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A Louisiana bill would implement a closed drug formulary to help combat overutilization of opioids and compounded drugs in the state.
Republican Sen. Danny Martiny filed S.B. 256 on Friday, ahead of the Louisiana State Senate's 2015 regular season, which convenes on April 13.
Closed formularies, which have reduced workers comp medical costs in Ohio, Texas and Washington, require proof that non-formulary medications — or “N” drugs — are medically necessary before they can be prescribed to injured workers. Meanwhile a limited list of covered medications — or “Y” drugs — don't require preauthorization.
In Louisiana, N drugs would include medications that are labeled narcotics by the U.S. Food and Drug Administration, any compounded drugs or compound medication, any experimental drugs, and any drugs that aren't listed on the closed formulary at the time of prescription, according to S.B. 256.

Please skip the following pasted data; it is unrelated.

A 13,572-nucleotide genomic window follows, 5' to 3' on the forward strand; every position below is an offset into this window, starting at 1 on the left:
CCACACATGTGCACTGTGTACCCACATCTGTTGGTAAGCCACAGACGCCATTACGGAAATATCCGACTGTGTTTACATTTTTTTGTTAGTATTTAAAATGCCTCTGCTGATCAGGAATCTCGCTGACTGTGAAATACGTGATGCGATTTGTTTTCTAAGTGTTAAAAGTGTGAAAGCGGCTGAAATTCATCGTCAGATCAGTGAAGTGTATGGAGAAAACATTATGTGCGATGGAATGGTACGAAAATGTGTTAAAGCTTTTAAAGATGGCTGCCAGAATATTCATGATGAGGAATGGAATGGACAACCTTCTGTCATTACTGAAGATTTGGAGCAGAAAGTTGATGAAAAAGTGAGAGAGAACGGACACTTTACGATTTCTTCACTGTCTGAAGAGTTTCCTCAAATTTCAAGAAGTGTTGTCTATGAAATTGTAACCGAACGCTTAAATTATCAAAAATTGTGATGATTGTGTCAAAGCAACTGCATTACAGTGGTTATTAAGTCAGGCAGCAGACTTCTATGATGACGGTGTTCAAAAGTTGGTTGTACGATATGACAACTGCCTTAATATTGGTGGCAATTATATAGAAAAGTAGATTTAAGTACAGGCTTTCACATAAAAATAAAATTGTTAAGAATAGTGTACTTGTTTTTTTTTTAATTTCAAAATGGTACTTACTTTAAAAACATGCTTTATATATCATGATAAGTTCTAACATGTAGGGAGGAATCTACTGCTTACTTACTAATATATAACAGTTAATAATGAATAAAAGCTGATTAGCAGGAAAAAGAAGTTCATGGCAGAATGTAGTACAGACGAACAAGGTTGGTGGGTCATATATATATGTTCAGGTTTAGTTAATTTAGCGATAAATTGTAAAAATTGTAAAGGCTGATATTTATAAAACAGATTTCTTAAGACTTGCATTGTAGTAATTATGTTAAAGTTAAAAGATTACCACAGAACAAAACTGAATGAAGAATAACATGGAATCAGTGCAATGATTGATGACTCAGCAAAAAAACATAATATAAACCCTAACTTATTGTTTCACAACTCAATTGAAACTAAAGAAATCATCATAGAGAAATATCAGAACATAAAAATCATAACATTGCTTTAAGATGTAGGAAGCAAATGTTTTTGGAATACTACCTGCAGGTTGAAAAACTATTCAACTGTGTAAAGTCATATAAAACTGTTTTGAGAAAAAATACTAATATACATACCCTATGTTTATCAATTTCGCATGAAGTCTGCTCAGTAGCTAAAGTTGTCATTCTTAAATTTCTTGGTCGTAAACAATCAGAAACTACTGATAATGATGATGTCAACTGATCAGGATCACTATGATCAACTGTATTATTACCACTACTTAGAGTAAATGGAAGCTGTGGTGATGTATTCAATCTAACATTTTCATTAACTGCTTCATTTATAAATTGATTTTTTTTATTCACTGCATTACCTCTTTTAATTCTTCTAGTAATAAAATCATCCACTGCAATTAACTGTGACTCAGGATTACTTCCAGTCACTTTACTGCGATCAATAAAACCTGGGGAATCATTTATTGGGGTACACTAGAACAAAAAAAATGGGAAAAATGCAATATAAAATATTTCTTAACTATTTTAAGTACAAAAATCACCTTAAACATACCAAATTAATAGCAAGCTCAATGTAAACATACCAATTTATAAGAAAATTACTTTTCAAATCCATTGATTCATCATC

The bill also states that a Closed Pharmacy Formulary Oversight Panel, to be appointed by the director of the Office of Workers' Compensation, will develop the state's closed formulary and update it no less than once a year. The panel would consist of pharmacists and physicians.
Texas' closed formulary went into effect in September 2011 for new injuries and in September 2013 for all injuries, while monopolistic workers comp states Washington and Ohio implemented formularies in 2004 and 2011, respectively. The states have credited their formularies for significant declines in opioid prescriptions.
According to a May 2014 report by the Workers Compensation Research Institute, Louisiana has more long-term opioid users than most other states.
The proposed law states that the closed formulary won't apply to claims with a date of injury prior to Jan. 1, 2016.
A man in Washington state has been charged with faking work-related injuries and using the last names of Seattle Seahawks players to obtain opioids and other drugs, the Washington State Department of Labor and Industries said.